Antique phonograph needles come in many types and sizes and can be considered the secret weapon to making lovely music on these turn-of-the-century players. Which specific ones you choose can depend on the period that your phonograph was made in and the type that it is, but their low costs makes them a must-have for routine maintenance and peace-of-mind.
Which Needle Should You Choose?
The specific material of your needle will make a difference in the tone you get from your player. If possible, you should always try to replace a damaged needle with one of the same type. If you do so, your record or cylinder will sound like it was originally intended to.
The problem with this method is that any needles can actually cause minute damage that adds up over time. Eventually, your record will be stripped bare to the point that it's not good at all. You can choose to play your vintage music only rarely or to use a needle that will minimize the damage but not give a historically accurate sound. In terms of longevity, the best choice is to have a digital recording made for you to listen to and then you should keep the records and cylinders for display.
This allows you to enjoy your music while retaining the value of your collectibles.
Steel needles were used on the manual windup phonographs as well as on some of the early electric ones. There are four types:
- Soft tone - Used to mute the sound for a softer, quieter tone. The manual players did not have volume control, and this makes it a simple thing to control the volume of the music. The soft tone will also help to mask the buzzing that can happen with a scratched record.
- Medium tone - Can be harder to find than either the soft or loud. They're exactly like they're described and create a sound that's in between the soft and the loud.
- Spearpoint - Almost looks like a fountain pen nib with the same thickness as the loud, these needles are used to emit a medium, clear sound.
- Loud tone - Using these antique phonograph needles allows you to hear a louder version of the music, and they work best on records made prior to 1920.
It's important, since you're often working with one-of-a-kind antiques, to change the needle after every one or two plays. This'll keep it from damaging your record with a dull needle, as steel needles aren't built to be particularly long-lasting. Also, since the needles aren't expensive, it should be easy to keep a ton of them on hand. If you have a phonograph without volume control, consider keeping all three types of needles on hand as well.
Diamond and Sapphire Stylus
Diamond needles or stylus were used on phonographs made after 1950. This type of stylus was better suited to the new vinyl records being produced and gave a cleaner sound. It often came with a diamond side for 45s and 33 1/3's and you could flip it to the sapphire side which worked well on 78s. The sapphire needle will usually be good for about 75 full-length album plays. The diamond stylus will often last for 150 or so full plays.
Other, less common, types of needles you can find from the late-19th and early 20th centuries include:
- Nickle plated
- Hardened steel
- Osmium, a platinum alloy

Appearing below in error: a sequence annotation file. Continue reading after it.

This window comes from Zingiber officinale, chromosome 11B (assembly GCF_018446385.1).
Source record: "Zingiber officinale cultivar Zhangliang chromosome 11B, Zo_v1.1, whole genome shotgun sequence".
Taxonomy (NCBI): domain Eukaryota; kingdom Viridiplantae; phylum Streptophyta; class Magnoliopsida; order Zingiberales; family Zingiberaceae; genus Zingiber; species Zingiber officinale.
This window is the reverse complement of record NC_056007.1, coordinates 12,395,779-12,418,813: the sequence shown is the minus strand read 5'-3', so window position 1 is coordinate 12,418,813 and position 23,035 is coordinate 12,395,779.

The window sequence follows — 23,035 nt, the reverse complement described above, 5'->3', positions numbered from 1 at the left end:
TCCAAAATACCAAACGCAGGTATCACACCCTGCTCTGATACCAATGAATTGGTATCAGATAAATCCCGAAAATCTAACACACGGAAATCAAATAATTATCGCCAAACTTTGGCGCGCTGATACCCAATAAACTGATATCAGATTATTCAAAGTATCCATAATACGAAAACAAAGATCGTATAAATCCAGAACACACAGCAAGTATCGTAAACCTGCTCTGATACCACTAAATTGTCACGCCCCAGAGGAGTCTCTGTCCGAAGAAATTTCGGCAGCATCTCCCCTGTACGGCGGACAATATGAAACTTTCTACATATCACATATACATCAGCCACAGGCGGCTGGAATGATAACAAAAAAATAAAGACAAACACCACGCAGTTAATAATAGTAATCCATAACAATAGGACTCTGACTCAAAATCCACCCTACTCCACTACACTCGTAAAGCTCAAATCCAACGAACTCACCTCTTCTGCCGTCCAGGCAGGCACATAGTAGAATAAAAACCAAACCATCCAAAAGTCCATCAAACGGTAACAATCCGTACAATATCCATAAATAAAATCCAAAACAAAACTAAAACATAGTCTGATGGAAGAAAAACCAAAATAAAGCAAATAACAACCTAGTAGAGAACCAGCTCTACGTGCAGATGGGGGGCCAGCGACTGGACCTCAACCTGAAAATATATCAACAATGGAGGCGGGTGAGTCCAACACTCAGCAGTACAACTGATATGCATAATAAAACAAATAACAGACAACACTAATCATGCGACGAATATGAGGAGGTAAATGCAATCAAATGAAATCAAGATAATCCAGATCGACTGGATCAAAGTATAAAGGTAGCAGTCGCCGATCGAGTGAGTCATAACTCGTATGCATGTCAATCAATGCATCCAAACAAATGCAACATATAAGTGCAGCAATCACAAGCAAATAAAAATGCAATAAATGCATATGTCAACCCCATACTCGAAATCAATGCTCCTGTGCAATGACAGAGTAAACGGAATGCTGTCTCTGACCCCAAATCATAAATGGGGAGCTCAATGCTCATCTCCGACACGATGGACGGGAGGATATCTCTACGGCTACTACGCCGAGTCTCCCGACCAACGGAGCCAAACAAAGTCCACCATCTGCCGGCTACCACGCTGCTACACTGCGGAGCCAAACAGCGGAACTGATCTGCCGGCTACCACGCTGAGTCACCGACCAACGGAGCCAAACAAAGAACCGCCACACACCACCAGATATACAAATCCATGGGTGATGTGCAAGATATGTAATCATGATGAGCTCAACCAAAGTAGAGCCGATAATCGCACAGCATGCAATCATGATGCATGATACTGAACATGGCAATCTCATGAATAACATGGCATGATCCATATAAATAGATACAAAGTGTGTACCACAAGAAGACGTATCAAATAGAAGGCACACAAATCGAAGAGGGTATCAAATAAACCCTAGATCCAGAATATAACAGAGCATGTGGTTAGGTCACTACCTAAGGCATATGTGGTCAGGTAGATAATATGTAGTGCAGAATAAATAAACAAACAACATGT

Phonograph Manufacturer's Own Needles
Along with the phonograph machines themselves, so many of these late-19th century and early 20th century manufacturers released their own line of phonograph needles and other accessories. While it might seem like an appealing idea from a stylistic point-of-view to try to find needles from your phonograph manufacturer's own stock, it's not necessary. Almost every type of phonograph can take the same kinds of needles, save things like the Edison's Diamond disc and the Pathe. That being said, some of the more popular manufacturers to create their own needles--which you might be able to find genuine boxes of them online--include:
Where to Buy Antique Phonograph Needles
If you have an antique dealer that specializes in old phonographs, you may be able to find the needles you're looking for there or through their connections. If there isn't an antique shop specializing in phonographs nearby, you'll probably need to order them off the internet. Make sure that you know what make and model your record player is before ordering so that you get the right type of needles. Once you've got that information, you can find antique needles at the following places.
Antique Needles stocks steel needles for use on phonographs made before 1920. They have both the soft and loud tone needles, as well as other items to help you restore your player to perfect health.
Victrola Repair carries steel needles as well, but they have a medium tone needle to give you three choices for your sound. The needles are all for record players made prior to the 1920s.
Victrola Needles has been providing reproduction phonograph needles since 1991, and has an ingenious cross-platform e-commerce function where you can choose to get your needles from them through either Etsy, Amazon, or eBay. So, no matter where you're the most comfortable spending your money, you'll always be able to purchase phonograph and gramophone needles with ease.
Find the Right Needle for Your Records
Finding the right needle for your antique phonograph or vintage audio equipment is an important part of keeping both your antique player and your vintage records in tip-top shape. There's no point in cutting corners with these antique machines as something as simple as a dull needle can ruin one of your old records forever. So, take your time looking and don't accept anything but the best quality that you can find.